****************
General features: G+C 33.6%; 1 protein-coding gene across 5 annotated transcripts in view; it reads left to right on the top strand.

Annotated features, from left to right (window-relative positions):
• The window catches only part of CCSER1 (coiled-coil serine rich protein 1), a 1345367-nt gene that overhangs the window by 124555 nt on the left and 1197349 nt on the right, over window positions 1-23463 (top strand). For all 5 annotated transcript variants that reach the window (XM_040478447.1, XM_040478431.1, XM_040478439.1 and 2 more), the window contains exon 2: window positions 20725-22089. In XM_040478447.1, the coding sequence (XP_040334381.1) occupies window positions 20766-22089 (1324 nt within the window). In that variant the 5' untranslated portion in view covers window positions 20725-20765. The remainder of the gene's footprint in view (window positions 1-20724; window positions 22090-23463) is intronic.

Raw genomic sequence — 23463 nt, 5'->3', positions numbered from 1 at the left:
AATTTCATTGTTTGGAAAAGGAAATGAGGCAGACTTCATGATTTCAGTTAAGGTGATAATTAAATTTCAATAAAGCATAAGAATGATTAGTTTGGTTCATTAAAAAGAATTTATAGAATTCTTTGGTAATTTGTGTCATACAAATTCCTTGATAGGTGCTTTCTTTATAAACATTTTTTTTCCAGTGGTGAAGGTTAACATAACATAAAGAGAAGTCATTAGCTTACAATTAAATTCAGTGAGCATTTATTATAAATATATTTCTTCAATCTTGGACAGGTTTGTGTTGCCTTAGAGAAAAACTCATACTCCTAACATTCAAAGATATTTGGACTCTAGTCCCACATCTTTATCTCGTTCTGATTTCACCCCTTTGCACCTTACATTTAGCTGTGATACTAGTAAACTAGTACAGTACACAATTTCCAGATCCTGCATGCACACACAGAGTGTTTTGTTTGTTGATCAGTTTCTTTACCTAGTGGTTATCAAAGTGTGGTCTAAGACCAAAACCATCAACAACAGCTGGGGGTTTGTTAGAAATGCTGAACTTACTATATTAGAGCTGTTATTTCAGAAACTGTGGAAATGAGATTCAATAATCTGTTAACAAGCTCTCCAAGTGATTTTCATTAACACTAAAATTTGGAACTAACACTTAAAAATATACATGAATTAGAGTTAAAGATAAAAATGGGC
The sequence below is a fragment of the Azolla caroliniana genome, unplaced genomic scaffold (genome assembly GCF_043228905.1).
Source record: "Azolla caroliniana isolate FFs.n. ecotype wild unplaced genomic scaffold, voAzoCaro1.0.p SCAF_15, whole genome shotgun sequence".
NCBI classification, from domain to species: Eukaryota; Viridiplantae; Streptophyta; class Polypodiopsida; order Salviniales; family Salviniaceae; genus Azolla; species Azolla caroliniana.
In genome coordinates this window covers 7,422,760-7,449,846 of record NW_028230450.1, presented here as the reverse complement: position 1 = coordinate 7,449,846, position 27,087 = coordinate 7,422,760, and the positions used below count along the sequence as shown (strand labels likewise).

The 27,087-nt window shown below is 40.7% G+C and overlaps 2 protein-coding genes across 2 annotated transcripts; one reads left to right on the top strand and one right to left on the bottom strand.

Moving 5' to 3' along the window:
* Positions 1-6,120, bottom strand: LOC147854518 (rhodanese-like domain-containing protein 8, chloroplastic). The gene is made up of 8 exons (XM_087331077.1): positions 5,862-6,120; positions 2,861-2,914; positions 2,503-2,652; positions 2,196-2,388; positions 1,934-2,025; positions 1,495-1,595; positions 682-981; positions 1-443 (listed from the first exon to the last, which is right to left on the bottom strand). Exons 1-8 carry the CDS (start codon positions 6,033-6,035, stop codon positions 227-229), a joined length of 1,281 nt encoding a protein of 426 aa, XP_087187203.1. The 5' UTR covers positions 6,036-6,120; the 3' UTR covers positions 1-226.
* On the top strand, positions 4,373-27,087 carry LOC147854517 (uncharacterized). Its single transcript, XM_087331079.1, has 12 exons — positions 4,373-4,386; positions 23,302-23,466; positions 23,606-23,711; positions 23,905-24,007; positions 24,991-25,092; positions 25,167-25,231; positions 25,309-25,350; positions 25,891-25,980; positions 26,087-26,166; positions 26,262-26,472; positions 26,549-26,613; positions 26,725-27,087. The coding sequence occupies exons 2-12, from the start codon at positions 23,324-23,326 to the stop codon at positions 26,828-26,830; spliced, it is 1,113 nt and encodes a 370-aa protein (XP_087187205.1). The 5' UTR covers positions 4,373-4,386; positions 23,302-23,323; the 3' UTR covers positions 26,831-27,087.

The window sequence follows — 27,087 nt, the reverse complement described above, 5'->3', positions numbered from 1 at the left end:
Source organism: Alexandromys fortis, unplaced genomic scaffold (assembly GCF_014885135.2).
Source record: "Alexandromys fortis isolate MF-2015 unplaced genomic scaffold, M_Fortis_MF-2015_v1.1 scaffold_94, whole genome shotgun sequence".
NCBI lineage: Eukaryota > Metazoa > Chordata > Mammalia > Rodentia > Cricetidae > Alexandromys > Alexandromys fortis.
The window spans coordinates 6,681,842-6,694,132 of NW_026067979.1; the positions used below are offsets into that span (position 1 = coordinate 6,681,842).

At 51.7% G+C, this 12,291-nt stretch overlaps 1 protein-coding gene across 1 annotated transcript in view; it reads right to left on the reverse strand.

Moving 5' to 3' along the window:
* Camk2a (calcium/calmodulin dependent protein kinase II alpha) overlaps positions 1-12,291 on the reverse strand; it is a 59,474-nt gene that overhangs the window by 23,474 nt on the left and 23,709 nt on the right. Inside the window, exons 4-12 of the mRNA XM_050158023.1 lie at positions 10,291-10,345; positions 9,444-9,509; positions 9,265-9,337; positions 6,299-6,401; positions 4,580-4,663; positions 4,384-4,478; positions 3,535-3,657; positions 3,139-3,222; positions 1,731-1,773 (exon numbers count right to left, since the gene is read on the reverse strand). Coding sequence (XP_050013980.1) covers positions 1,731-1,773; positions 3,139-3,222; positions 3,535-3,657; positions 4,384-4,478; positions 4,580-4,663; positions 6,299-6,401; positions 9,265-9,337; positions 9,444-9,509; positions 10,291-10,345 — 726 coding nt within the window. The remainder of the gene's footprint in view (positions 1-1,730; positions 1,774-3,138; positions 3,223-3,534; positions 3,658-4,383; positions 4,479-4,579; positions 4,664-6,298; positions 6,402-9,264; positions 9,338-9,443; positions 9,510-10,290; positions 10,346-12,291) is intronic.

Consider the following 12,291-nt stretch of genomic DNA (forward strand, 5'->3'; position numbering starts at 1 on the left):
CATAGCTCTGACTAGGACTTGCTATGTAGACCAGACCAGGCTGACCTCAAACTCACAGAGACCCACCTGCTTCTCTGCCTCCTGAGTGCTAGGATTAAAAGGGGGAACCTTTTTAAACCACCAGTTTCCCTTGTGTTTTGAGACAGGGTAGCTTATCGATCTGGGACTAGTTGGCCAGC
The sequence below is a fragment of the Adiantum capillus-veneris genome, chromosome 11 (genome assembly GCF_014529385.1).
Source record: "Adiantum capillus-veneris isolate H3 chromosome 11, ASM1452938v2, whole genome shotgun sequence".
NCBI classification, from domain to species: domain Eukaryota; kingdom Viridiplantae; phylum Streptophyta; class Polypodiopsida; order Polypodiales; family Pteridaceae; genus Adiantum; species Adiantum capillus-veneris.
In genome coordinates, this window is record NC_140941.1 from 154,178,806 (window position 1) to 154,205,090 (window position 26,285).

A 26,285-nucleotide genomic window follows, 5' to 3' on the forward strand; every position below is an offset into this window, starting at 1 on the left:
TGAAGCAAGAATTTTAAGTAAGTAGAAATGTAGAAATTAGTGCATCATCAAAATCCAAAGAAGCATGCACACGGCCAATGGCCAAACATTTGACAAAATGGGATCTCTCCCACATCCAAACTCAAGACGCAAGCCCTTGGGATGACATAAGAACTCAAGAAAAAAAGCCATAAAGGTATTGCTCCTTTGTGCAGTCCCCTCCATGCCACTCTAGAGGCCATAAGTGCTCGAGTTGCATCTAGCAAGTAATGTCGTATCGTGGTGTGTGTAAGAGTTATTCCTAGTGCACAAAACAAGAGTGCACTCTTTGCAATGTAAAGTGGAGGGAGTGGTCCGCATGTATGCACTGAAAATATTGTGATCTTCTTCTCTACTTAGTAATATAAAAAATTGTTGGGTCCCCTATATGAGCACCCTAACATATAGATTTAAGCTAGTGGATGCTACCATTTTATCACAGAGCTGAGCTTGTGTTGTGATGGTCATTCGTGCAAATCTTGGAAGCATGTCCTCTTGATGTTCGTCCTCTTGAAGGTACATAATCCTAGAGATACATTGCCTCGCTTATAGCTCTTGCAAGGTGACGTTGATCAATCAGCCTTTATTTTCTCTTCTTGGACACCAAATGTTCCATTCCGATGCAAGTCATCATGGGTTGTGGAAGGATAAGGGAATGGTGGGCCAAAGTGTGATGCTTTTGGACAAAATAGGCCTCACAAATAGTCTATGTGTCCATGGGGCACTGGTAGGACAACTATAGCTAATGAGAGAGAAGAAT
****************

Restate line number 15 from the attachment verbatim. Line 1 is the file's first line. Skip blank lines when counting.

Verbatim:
Source organism: Alexandromys fortis, unplaced genomic scaffold (assembly GCF_014885135.2).